Will Our Politicians Learn From History?

Will Our Politicians Learn From History?
The history of Pakistan is not very long, but the provinces that joined the country possess histories that span thousands of years. These regions have faced many invasions from foreign invaders, yet managed to sustain the people that inhabit them. Despite having won our independence from the British, unfortunately we are still not free from foreign interference in our politics, our economy, and social order. We live in the shackles of slavery, in one way or the other. One major reason behind this incomplete freedom is the policies of the ruling elite. We built the foundations of the Constitution on the internally contradictory Government of India Act 1935 until the First Constitution was promulgated on 23rd March 1956. Later, General Ayub Khan introduced another Constitution for the sake of protecting his own interests.

History has witnessed what happened to the Awami League and its leader Sheikh Mujibur Rahman - how his mandate was snatched by the then-powerful authorities, and unfortunately, the military junta was supported by a civilian party while the debacle played out. Rather than being apologetic to the Bengali leadership, our generation was injected with hatred against the Bengalis by TV dramas and soaps, in which Sheikh Mujib and his supporters were portrayed as the main culprits behind that dark chapter of our history.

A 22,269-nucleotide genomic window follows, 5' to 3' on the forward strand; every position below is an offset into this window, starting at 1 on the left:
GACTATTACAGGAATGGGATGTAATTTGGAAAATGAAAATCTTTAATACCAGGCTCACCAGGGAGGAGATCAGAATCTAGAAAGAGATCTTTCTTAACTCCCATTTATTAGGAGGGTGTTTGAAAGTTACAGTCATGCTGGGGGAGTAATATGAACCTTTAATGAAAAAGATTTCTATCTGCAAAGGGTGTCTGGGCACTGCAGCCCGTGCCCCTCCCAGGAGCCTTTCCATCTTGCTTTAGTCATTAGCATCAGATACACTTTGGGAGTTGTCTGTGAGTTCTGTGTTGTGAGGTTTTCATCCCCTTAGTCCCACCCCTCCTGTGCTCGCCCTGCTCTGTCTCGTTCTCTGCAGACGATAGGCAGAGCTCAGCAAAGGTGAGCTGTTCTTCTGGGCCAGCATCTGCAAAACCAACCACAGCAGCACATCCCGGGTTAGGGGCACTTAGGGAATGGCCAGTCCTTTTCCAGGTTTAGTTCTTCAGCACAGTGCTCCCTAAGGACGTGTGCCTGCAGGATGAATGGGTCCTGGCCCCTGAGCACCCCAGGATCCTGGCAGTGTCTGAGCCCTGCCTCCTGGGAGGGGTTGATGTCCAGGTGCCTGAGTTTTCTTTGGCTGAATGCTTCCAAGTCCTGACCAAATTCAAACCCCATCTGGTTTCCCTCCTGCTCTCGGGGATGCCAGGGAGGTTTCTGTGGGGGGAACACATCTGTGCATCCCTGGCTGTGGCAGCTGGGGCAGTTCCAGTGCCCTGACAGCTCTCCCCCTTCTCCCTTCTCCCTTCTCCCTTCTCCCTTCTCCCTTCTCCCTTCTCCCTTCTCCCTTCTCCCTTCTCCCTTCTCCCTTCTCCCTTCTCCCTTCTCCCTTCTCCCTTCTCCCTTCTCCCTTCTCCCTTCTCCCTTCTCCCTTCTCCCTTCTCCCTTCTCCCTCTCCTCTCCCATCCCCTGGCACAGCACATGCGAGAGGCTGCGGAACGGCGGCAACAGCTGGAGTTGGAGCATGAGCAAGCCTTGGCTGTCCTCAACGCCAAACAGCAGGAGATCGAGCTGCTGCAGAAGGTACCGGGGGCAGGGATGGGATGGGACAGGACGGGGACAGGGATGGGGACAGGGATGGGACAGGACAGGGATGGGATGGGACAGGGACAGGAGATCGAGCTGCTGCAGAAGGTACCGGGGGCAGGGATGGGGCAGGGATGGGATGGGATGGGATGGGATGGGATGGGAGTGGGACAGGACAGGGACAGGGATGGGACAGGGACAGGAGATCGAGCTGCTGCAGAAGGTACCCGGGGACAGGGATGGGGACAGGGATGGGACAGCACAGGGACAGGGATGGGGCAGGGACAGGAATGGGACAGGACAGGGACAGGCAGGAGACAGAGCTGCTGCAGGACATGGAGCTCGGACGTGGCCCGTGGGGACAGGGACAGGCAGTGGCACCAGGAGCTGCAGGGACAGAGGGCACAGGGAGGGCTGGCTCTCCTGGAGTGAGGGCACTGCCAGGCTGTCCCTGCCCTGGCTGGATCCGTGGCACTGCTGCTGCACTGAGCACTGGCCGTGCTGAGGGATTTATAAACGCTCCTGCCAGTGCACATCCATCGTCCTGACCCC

Despite their abject and humiliating failures, the establishment has not once considered the possibility of retreating from their unconstitutional and illegal actions against democratically elected civilian governments.

Though history has been distorted since the first day of the inception of this country, it further deteriorated when the political and social fabric of the country was adulterated by implementing arbitrary laws during the Zia regime. It was the result of forcefully changing the direction of history and the nation’s social and political fabric that the country is in the grip of religious extremism today. After the end of the Zia regime, civilian forces, like the PPP and PML-N were continuously being used against each other by the military establishment, until both parties signed the Charter of Democracy in 2006. In addition to this, the Eighteenth Constitutional Amendment passed in 2010 further strengthened civilian control over governance. But despite that, these two major political forces continued haunting each other by imposing Governor Rule in Punjab and ‘electing’ the Senate Chairman etc.